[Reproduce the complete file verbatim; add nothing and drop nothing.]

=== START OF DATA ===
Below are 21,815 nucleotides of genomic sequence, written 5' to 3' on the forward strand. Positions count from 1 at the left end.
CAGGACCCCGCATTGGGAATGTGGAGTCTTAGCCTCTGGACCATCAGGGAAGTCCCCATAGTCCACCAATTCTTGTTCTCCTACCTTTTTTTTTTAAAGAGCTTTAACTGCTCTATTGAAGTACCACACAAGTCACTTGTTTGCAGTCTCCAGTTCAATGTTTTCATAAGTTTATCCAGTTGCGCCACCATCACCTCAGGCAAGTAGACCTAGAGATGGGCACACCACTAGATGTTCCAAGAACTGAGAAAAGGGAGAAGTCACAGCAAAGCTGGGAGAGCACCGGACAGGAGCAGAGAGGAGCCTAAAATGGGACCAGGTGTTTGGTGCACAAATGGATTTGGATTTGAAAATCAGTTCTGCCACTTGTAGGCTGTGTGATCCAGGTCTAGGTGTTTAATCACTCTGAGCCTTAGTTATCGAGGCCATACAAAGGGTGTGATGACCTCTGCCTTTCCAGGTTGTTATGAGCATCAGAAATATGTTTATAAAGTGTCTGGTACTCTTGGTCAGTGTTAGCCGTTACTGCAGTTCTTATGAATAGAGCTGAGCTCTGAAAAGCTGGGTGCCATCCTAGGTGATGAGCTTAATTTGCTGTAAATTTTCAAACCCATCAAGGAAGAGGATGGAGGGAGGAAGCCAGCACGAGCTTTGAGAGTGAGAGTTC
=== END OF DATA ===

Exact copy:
Below are 21,815 nucleotides of genomic sequence, written 5' to 3' on the forward strand. Positions count from 1 at the left end.
CAGGACCCCGCATTGGGAATGTGGAGTCTTAGCCTCTGGACCATCAGGGAAGTCCCCATAGTCCACCAATTCTTGTTCTCCTACCTTTTTTTTTTAAAGAGCTTTAACTGCTCTATTGAAGTACCACACAAGTCACTTGTTTGCAGTCTCCAGTTCAATGTTTTCATAAGTTTATCCAGTTGCGCCACCATCACCTCAGGCAAGTAGACCTAGAGATGGGCACACCACTAGATGTTCCAAGAACTGAGAAAAGGGAGAAGTCACAGCAAAGCTGGGAGAGCACCGGACAGGAGCAGAGAGGAGCCTAAAATGGGACCAGGTGTTTGGTGCACAAATGGATTTGGATTTGAAAATCAGTTCTGCCACTTGTAGGCTGTGTGATCCAGGTCTAGGTGTTTAATCACTCTGAGCCTTAGTTATCGAGGCCATACAAAGGGTGTGATGACCTCTGCCTTTCCAGGTTGTTATGAGCATCAGAAATATGTTTATAAAGTGTCTGGTACTCTTGGTCAGTGTTAGCCGTTACTGCAGTTCTTATGAATAGAGCTGAGCTCTGAAAAGCTGGGTGCCATCCTAGGTGATGAGCTTAATTTGCTGTAAATTTTCAAACCCATCAAGGAAGAGGATGGAGGGAGGAAGCCAGCACGAGCTTTGAGAGTGAGAGTTC